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romney administration is looking to really boost into that. so you could see a bit of movement in there as well. > > thank you phillip, have a good one. > > thank you. the average price of a gallon of gas nudged lower by a half-cent in california. that may not be much, but after 11 straight days of increases, analysts say it's a start. the spike came when california refineries were winding down production of one blend while a fire and power outages disrupted the supply even more so. as the gasoline supply in california, in which prices jumped to more than $5 a gallon, eased a bit, chevron said its third quarter revenues would be "substantially lower" than predicted. the result of a fire at a chevron refinery; hurricane isaac, which disrupted production in the gulf of mexico; and other reasons - collectively short-term setbacks, according to energy trader phil flynn. "a lot of those situations are going to level out. long-term profitability will increase in the coming months." the situation in california underscores energy supplies in transition. the spike came as gas supplies were shifting from summer to winter blends. but the nation is also in an energy
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transition, from coal to natural gas. "demand for coal has been hit because of the cheap price of natural gas. production is so low that prices may even start to rise." but there's still a big debate about how quickly the u.s. may move toward natural gas. cars, trucks - natural gas filling stations? "you've really got to build infrastructure to deliver itto stations. it's wildly expensive."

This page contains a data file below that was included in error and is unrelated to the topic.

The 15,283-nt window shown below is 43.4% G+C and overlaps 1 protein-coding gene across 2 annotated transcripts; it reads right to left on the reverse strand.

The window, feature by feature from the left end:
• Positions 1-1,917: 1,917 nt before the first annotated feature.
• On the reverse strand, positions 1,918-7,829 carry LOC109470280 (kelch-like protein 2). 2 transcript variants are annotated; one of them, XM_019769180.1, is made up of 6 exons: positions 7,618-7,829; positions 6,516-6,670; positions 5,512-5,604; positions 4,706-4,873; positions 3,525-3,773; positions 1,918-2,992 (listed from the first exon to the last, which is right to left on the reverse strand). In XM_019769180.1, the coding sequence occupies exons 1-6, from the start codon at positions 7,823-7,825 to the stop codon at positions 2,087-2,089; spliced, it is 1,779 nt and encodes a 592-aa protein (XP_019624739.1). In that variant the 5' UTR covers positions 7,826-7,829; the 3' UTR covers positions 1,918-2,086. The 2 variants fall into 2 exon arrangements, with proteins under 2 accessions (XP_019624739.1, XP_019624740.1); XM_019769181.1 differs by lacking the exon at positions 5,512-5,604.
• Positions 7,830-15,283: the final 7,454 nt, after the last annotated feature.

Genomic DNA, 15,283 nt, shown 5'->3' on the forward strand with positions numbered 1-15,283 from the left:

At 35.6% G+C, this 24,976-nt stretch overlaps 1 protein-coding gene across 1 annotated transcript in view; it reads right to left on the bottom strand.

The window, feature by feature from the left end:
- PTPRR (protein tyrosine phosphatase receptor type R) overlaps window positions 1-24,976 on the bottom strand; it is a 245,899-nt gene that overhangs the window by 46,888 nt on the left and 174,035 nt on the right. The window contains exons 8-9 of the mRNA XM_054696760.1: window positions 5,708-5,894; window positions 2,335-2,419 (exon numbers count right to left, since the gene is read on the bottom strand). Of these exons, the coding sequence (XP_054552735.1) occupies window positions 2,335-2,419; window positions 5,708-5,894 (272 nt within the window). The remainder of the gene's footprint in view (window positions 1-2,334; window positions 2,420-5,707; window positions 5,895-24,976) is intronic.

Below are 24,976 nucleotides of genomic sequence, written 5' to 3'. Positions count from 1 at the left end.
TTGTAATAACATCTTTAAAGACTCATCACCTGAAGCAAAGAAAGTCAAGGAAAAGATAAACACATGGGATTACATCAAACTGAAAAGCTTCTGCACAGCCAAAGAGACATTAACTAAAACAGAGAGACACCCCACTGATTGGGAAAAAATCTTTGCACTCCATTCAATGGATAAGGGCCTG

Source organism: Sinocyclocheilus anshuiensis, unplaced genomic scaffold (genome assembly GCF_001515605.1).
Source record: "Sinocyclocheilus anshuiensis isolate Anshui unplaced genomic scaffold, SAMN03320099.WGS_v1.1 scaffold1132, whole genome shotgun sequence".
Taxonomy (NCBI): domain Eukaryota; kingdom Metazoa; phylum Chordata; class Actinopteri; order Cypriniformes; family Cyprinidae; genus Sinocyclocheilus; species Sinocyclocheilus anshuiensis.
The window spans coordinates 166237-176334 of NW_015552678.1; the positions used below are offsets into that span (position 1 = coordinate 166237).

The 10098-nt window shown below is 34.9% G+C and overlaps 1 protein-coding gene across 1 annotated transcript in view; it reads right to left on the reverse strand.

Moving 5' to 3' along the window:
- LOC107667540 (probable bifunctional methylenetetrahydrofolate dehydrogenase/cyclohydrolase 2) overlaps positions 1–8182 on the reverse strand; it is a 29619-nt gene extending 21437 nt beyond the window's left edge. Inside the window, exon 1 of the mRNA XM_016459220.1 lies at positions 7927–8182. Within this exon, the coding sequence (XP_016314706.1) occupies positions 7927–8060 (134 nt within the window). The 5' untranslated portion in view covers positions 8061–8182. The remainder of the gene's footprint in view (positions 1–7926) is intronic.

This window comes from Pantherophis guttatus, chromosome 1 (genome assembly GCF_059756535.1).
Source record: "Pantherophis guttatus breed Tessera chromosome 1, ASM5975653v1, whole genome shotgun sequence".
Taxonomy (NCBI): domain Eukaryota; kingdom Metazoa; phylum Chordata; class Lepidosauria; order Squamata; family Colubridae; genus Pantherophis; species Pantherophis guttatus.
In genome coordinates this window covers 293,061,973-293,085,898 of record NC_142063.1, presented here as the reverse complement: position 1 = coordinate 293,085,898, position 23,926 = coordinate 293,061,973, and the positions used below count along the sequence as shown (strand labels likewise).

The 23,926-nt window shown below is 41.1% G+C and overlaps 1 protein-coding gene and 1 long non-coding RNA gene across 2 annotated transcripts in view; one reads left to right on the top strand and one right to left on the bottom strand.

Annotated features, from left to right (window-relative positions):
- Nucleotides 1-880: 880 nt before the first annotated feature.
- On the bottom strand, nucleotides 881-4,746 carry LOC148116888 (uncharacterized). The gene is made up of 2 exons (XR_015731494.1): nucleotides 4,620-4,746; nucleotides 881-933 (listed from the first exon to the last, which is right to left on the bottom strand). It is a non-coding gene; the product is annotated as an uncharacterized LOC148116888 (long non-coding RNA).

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jason schenker sees oil prices going higher next year with the gap narrowing between west texas intermediate crude - known as wti - and brent blend, from the north sea. he predicts natural gas prices will stay low but begin trending upward in the next couple of years. wear and tear on the new iphone from apple is being called into question. a new type of aluminum is being used to make the iphone 5 thinner and lighter. however, it also can get scratched easier. reports say following complaints, apple ordered suppliers such as foxconn to crack down on production line problems that would lead to scratches during shipments. over the weekend, reports surfaced of protests by factory workers at foxconn over quailty checks, which the company disputed. meanwhile, apple officials blamed users for "holding the phone wrong." a tech analyst has this take on the scratch situation:
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"apple's clearly got a manufacturing problem. they are trying to build a very high- quality product using a very low-cost process, and clearly it's not working out very well. and, this is always the risk when you go to these metals with very tight tolerances: they will scratch and you'll have to re-do a batch." the apple company is said to have a wait time of up to 4 weeks for the iphone 5. united is making another run at raising airfare. the airline pumped up prices by $10 per round trip on most flights within the u.s. united reportedly is increasing fares in hopes that other airlines jump on board. airline analysts say this is the 12th attempt this year by airlines to push up ticket prices. it's succeeded four times, but in the rest of the cases, the airlines have had to roll back prices. toyota is in the midst of a massive recall. a faulty power window switch on 2.5 million cars is in need of repair. the problem is linked to several